WRAPUP 1-Japan output, CPI mark more pain; BOJ view questioned

(For more stories on the Japanese economy, click [ID:nECONJP])

* Sept output down 1.9 pct vs forecast 0.6 pct drop

* Manufacturers expect to trim output in October – govt

* Core consumer prices mark 19th straight annual declines

* Analysts say data suggest BOJ outlook too optimistic

By Tetsushi Kajimoto and Leika Kihara

TOKYO, Oct 29 (BestGrowthStock) – Japan’s weak output, price and
spending figures showed on Friday how the economy was
struggling to cope with a strong yen and cooling foreign
demand, raising doubts about the central bank’s relatively
assured outlook.

Industrial production fell for the fourth straight month in
September and the drop was deeper than expected, household
spending fell from August and core consumer prices fell for the
19th month in a row.

Furthermore, manufacturers surveyed by the Ministry of
Economy, Trade and Industry expect the slump to deepen this
month with output falling 3.6 percent after a 1.9 percent
decline in September. [ID:nTOE69S00D]

That led the government to say output was on a weakening
trend, even though companies expect output to rise again next
month and last month’s slump is largely blamed on the expiry of
subsidies for low emission cars.

Such solemn view contrasts with the Bank of Japan’s more
upbeat outlook published on Thursday. Its forecasts that
economic growth would slow only slightly to 1.8 percent in the
next fiscal year from 2.1 percent in the current year to March
2011 as well as its view that consumer prices will inch up next
year, raised eyebrows.

“Judging from the data, the economy is already entering a
downturn. This shows the economy won’t perform as well as the
Bank of Japan predicted yesterday,” said Takeshi Minami, chief
economist at Norinchukin Research Institute.

Graphic on Japan CPI: http://link.reuters.com/jev72q

Graphic on industrial output:

Text of BOJ statement on monetary policy:

More stories on the Japanese economy: [ID:nECONJP]


Governor Masaaki Shirakawa has made plain that the BOJ was
ready to ease policy further if necessary. The central bank
fleshed out the details of its 5-trillion yen ($61 billion)
asset buying plan agreed earlier this month, but further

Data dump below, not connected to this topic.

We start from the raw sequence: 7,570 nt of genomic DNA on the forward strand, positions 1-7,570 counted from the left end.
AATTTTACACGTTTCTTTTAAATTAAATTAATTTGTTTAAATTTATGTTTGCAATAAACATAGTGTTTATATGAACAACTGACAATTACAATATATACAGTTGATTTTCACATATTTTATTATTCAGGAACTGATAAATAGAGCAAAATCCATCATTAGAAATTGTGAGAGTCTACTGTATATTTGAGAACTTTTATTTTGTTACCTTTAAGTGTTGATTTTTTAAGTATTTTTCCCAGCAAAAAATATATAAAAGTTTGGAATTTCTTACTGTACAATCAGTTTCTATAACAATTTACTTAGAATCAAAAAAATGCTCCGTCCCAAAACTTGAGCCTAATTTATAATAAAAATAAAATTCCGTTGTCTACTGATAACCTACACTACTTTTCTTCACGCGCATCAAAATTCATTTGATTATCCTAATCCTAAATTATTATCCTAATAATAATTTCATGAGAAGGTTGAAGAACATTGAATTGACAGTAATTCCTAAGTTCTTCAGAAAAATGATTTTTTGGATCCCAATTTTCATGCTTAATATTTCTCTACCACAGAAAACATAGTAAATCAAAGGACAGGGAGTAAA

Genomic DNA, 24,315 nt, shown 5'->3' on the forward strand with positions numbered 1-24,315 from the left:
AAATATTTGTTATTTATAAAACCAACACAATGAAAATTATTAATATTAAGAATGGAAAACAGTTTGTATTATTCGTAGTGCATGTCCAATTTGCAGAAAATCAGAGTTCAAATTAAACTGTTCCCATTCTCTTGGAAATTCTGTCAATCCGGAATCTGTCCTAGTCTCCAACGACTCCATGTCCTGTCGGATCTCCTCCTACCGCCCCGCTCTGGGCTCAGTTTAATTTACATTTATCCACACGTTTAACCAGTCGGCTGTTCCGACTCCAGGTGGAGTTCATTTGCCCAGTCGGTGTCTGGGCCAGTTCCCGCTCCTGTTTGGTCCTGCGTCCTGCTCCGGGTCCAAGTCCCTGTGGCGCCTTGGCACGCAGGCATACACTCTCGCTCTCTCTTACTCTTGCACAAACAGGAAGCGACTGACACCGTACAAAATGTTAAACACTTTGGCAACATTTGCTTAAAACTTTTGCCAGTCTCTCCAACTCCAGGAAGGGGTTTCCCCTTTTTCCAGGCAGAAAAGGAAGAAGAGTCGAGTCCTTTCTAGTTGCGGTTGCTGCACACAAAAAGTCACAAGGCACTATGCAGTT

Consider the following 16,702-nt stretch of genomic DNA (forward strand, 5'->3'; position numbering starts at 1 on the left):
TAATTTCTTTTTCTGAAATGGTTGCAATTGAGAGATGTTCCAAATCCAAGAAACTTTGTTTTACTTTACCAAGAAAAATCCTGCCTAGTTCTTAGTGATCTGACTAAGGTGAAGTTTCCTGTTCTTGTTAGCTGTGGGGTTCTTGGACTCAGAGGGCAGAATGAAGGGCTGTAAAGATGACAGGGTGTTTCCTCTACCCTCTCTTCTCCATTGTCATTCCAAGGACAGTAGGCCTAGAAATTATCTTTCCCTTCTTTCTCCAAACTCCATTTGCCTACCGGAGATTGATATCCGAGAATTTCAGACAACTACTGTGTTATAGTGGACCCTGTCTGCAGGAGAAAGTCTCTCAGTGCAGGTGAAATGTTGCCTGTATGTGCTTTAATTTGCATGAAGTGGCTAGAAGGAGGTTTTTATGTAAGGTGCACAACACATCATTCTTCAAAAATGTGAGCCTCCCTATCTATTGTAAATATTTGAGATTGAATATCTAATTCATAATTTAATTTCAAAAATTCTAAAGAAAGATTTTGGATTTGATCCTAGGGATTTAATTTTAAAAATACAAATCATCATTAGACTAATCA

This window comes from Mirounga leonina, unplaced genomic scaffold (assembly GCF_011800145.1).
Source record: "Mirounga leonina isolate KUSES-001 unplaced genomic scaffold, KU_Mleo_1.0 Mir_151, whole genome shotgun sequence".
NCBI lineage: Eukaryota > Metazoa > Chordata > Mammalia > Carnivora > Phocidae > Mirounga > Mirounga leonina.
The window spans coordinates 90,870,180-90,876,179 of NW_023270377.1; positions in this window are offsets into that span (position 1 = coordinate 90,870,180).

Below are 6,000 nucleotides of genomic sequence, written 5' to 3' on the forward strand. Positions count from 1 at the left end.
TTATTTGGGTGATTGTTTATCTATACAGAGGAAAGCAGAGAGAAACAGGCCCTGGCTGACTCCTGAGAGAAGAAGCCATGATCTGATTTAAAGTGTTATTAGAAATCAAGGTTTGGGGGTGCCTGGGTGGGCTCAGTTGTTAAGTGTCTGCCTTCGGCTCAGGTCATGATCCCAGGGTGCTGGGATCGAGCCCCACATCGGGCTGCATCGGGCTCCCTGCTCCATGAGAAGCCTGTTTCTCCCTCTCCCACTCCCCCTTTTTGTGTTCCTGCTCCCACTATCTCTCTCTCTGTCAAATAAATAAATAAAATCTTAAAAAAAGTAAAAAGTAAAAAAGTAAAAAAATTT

deterioration of economic conditions could pressure the BOJ do

One shock might come as soon as next week in the form of
the yen’s rally past its record highs if the U.S. Federal
Reserve decides at its Nov. 2-3 meeting to pump more dollars
into the economy than markets are now pricing in.


The Bank of Japan’s decision to move the next meeting from
mid-November to Nov. 4-5 was taken by markets as a precaution
in case the BOJ needed to respond to Fed action even as
Shirakawa insisted the schedule change had nothing to do with
the Fed.

But even if there is an increase in the pool of funds, the
amounts are small change compared with hundreds of billions of
dollars the Fed may be considering. [ID:nN25168493]

However, the prevailing view within the BOJ is that its own
five-year campaign of flooding banks with cash, which lasted
until March 2006, did little to stimulate growth. Therefore,
ever since the outbreak of the crisis the central bank has been
experimenting with smaller-scale, more targetted steps.

The pledge to keep rates pegged to the floor as long as
there is no end of deflation in sight aims to prevent long-term
bond yields, and thus actual costs for borrowers, from rising.

And by lowering by one notch the required rating of
corporate bonds in its current scheme to BBB, the lowest
investment grade, the central bank says it hopes to encourage
investors to take on more risks and help companies with weaker
credit standing.

The BOJ also plans to buy riskier assets like
exchange-traded funds and real estate investment trusts, which
needs government approval. Finance ministry officials have said
they will give approval as soon as possible.

In the past the BOJ has announced lending schemes targeting
specific industries with higher-than-average growth potential.

Critics say, however, all that lacks scale needed to curb
the yen’s strength, now the main threat for Japan’s
export-dependent economy, and nothing short of a full-blown
quantitative easing with large-scale government bond buying
will work.
(Additional reporting by Stanley White and Kaori Kaneko;
Writing by Tomasz Janowski; Editing by Kazunori Takada)

WRAPUP 1-Japan output, CPI mark more pain; BOJ view questioned